“The status quo means no local programming in my community.”

Liberal Scott Simms asked the chairman: “If I bring up the issue of fee for carriage, is this a fait accompli for you? Is this over for you?” .

Von Finckenstein deflected the criticism on fee for carriage, telling MPs that the broadcasters had never been able to promise that the additional revenues would result in stable local programming.

Fee for carriage would represent an estimated $300 million in revenues annually for stations, of which there are 125 in Canada. Which ones would theoretically get the cash is a matter for debate.

“Fee for carriage is not the answer,” von Finckenstein said, while acknowledging it is still on the table for discussion.

“You have to have a comprehensive solution. Just right now levying a fee for carriage wouldn’t solve the local content and local programming problems.”

And von Finckenstein directed a jab at broadcasters and the government for continuing a long court battle over a contentious tax, called Part 2 fees. The industry has gone all the way to the Supreme Court of Canada to argue the government is illegally collecting fees that do not benefit broadcasters in any way.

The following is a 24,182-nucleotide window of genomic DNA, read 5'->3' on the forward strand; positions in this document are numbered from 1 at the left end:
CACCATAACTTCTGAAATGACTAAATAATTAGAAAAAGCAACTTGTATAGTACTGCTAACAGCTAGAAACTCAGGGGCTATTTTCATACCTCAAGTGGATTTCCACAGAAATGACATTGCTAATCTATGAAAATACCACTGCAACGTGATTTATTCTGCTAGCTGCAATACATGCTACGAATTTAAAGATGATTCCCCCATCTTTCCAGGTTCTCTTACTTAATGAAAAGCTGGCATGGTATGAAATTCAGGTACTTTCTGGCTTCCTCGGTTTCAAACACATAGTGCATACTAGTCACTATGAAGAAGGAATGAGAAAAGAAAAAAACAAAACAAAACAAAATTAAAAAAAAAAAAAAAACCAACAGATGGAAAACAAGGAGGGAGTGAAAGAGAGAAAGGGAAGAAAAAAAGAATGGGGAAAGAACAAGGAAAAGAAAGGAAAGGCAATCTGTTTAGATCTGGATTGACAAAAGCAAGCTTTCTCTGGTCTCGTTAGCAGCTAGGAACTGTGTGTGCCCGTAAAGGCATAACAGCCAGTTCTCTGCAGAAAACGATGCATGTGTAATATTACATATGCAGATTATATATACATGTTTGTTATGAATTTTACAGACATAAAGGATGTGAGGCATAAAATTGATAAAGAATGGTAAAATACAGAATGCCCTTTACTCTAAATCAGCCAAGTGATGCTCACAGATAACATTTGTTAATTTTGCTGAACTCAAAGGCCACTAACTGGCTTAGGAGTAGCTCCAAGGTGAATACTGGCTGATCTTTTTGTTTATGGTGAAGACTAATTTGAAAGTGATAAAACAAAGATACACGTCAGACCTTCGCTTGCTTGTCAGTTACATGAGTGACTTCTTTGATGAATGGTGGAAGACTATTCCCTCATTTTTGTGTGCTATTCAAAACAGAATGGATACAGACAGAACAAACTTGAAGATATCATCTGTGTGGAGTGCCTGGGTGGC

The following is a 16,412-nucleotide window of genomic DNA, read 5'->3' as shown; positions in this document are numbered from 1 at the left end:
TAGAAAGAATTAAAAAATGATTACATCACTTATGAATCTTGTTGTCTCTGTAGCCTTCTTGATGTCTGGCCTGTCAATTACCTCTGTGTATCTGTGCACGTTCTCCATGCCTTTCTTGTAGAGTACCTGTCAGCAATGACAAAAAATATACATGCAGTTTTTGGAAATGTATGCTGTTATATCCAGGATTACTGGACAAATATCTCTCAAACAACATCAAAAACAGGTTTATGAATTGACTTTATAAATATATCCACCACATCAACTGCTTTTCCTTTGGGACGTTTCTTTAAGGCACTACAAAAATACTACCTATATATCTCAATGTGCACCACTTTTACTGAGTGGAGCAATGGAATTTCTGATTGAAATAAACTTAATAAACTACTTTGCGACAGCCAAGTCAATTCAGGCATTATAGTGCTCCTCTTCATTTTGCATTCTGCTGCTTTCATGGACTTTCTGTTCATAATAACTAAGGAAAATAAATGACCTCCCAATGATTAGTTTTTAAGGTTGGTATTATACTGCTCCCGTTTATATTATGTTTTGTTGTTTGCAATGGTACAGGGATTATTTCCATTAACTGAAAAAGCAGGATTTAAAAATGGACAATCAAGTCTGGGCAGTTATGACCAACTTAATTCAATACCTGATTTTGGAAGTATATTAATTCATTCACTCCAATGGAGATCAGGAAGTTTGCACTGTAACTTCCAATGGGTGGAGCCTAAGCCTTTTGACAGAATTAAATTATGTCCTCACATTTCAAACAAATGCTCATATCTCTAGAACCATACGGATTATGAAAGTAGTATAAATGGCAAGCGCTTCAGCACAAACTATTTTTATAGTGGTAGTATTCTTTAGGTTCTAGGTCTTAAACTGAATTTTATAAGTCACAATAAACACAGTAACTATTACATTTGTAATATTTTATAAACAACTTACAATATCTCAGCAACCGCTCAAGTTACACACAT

“Is this not a time to cut a deal?” von Finckenstein asked.

Private broadcast companies such as CTVglobemedia, Quebecor and Canwest Global Communications are not just lobbying the regulator for changes that would help their bottom lines, but have gone straight to the top.

Executives have been meeting directly with Prime Minister Stephen Harper and Heritage Minister James Moore. Canwest has hired the services of former senior Harper aide Ken Boessenkool to help push their interests.

Last week, Moore said the government was considering ways it could help broadcasters, but he said he could not immediately go into details.